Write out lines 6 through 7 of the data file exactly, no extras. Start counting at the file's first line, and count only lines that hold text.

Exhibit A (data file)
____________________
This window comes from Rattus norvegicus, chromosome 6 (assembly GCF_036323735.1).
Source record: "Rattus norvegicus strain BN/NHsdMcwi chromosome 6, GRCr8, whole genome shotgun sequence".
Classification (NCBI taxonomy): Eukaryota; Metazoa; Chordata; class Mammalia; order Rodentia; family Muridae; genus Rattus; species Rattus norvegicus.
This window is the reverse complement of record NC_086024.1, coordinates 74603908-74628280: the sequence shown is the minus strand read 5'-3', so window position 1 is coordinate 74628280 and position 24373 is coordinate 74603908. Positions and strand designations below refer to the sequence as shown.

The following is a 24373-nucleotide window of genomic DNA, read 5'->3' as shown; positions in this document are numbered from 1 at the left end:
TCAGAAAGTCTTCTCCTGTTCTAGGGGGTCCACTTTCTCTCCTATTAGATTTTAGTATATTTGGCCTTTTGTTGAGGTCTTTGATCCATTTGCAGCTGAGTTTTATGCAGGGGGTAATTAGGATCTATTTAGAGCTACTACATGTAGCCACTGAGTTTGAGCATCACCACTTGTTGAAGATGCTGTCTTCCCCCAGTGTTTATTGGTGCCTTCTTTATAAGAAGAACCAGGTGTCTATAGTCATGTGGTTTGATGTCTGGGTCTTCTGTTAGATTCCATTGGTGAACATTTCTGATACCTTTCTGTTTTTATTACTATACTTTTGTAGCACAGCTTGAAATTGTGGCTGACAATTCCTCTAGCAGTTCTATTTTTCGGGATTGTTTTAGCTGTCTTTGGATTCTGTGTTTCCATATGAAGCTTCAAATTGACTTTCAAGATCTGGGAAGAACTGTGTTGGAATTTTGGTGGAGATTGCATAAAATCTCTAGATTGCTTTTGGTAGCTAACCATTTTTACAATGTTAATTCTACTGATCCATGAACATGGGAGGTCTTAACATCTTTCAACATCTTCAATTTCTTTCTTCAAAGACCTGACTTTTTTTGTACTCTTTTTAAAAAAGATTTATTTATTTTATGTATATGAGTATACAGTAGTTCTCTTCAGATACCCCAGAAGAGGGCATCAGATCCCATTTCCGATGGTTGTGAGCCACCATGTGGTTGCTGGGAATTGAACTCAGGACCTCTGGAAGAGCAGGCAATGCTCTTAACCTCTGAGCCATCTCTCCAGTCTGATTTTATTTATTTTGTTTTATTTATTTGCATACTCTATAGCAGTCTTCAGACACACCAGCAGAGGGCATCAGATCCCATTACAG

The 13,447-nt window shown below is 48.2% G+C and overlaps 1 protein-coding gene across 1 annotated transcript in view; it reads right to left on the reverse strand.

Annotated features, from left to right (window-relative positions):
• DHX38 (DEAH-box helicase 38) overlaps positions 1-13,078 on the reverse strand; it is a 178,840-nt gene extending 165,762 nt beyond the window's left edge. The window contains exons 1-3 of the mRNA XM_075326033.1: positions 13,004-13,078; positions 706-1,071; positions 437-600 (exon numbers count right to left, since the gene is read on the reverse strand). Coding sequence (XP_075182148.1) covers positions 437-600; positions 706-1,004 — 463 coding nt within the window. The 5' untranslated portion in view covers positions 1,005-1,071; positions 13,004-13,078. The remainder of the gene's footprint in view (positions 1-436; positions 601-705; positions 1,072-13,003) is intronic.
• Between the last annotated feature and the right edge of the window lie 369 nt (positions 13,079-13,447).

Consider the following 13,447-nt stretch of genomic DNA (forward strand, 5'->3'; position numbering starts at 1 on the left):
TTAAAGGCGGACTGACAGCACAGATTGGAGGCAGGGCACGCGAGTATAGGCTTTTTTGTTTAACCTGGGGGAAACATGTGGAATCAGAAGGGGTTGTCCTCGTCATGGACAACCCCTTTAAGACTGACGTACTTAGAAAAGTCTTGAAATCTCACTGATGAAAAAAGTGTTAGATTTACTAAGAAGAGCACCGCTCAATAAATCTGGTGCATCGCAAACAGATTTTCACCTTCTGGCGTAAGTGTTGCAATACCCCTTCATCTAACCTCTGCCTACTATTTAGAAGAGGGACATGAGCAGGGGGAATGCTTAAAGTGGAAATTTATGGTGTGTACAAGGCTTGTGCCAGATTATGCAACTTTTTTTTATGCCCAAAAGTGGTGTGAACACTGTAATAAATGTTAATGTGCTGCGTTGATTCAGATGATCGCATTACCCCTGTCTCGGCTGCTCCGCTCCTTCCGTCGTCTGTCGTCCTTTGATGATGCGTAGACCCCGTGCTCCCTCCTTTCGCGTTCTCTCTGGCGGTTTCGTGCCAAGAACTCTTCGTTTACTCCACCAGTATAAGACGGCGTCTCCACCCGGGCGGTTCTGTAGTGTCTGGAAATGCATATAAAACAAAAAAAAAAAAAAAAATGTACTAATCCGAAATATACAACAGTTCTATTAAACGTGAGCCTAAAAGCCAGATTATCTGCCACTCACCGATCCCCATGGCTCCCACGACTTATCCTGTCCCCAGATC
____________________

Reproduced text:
TCAGAAAGTCTTCTCCTGTTCTAGGGGGTCCACTTTCTCTCCTATTAGATTTTAGTATATTTGGCCTTTTGTTGAGGTCTTTGATCCATTTGCAGCTGAGTTTTATGCAGGGGGTAATTAGGATCTATTTAGAGCTACTACATGTAGCCACTGAGTTTGAGCATCACCACTTGTTGAAGATGCTGTCTTCCCCCAGTGTTTATTGGTGCCTTCTTTATAAGAAGAACCAGGTGTCTATAGTCATGTGGTTTGATGTCTGGGTCTTCTGTTAGATTCCATTGGTGAACATTTCTGATACCTTTCTGTTTTTATTACTATACTTTTGTAGCACAGCTTGAAATTGTGGCTGACAATTCCTCTAGCAGTTCTATTTTTCGGGATTGTTTTAGCTGTCTTTGGATTCTGTGTTTCCATATGAAGCTTCAAATTGACTTTCAAGATCTGGGAAGAACTGTGTTGGAATTTTGGTGGAGATTGCATAAAATCTCTAGATTGCTTTTGGTAGCTAACCATTTTTACAATGTTAATTCTACTGATCCATGAACATGGGAGGTCTTAACATCTTTCAACATCTTCAATTTCTTTCTTCAAAGACCTGACTTTTTTTGTACTCTTTTTAAAAAAGATTTATTTATTTTATGTATATGAGTATACAGTAGTTCTCTTCAGATACCCCAGAAGAGGGCATCAGATCCCATTTCCGATGGTTGTGAGCCACCATGTGGTTGCTGGGAATTGAACTCAGGACCTCTGGAAGAGCAGGCAATGCTCTTAACCTCTGAGCCATCTCTCCAGTCTGATTTTATTTATTTTGTTTTATTTATTTGCATACTCTATAGCAGTCTTCAGACACACCAGCAGAGGGCATCAGATCCCATTACAG

The 13,447-nt window shown below is 48.2% G+C and overlaps 1 protein-coding gene across 1 annotated transcript in view; it reads right to left on the reverse strand.